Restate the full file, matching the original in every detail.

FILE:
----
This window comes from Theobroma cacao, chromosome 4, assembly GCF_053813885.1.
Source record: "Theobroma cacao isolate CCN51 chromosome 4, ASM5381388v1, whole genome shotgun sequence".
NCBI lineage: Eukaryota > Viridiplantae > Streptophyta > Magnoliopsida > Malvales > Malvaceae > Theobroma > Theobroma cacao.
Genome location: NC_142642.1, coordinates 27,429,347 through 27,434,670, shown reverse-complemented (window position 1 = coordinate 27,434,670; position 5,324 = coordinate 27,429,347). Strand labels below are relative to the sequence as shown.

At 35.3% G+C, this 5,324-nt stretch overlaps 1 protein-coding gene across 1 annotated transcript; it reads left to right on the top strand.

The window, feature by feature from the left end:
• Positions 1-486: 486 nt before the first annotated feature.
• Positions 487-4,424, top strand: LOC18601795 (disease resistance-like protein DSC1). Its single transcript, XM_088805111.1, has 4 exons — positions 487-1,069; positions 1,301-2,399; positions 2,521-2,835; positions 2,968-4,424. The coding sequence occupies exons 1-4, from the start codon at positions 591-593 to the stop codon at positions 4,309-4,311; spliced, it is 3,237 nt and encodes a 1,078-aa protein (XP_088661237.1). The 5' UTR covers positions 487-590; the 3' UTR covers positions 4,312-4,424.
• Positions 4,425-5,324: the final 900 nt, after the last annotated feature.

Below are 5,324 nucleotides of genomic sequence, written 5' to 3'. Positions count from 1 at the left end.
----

This window comes from Theobroma cacao, chromosome 4, assembly GCF_053813885.1.
Source record: "Theobroma cacao isolate CCN51 chromosome 4, ASM5381388v1, whole genome shotgun sequence".
NCBI lineage: Eukaryota > Viridiplantae > Streptophyta > Magnoliopsida > Malvales > Malvaceae > Theobroma > Theobroma cacao.
Genome location: NC_142642.1, coordinates 27,429,347 through 27,434,670, shown reverse-complemented (window position 1 = coordinate 27,434,670; position 5,324 = coordinate 27,429,347). Strand labels below are relative to the sequence as shown.

At 35.3% G+C, this 5,324-nt stretch overlaps 1 protein-coding gene across 1 annotated transcript; it reads left to right on the top strand.

The window, feature by feature from the left end:
• Positions 1-486: 486 nt before the first annotated feature.
• Positions 487-4,424, top strand: LOC18601795 (disease resistance-like protein DSC1). Its single transcript, XM_088805111.1, has 4 exons — positions 487-1,069; positions 1,301-2,399; positions 2,521-2,835; positions 2,968-4,424. The coding sequence occupies exons 1-4, from the start codon at positions 591-593 to the stop codon at positions 4,309-4,311; spliced, it is 3,237 nt and encodes a 1,078-aa protein (XP_088661237.1). The 5' UTR covers positions 487-590; the 3' UTR covers positions 4,312-4,424.
• Positions 4,425-5,324: the final 900 nt, after the last annotated feature.

Below are 5,324 nucleotides of genomic sequence, written 5' to 3'. Positions count from 1 at the left end.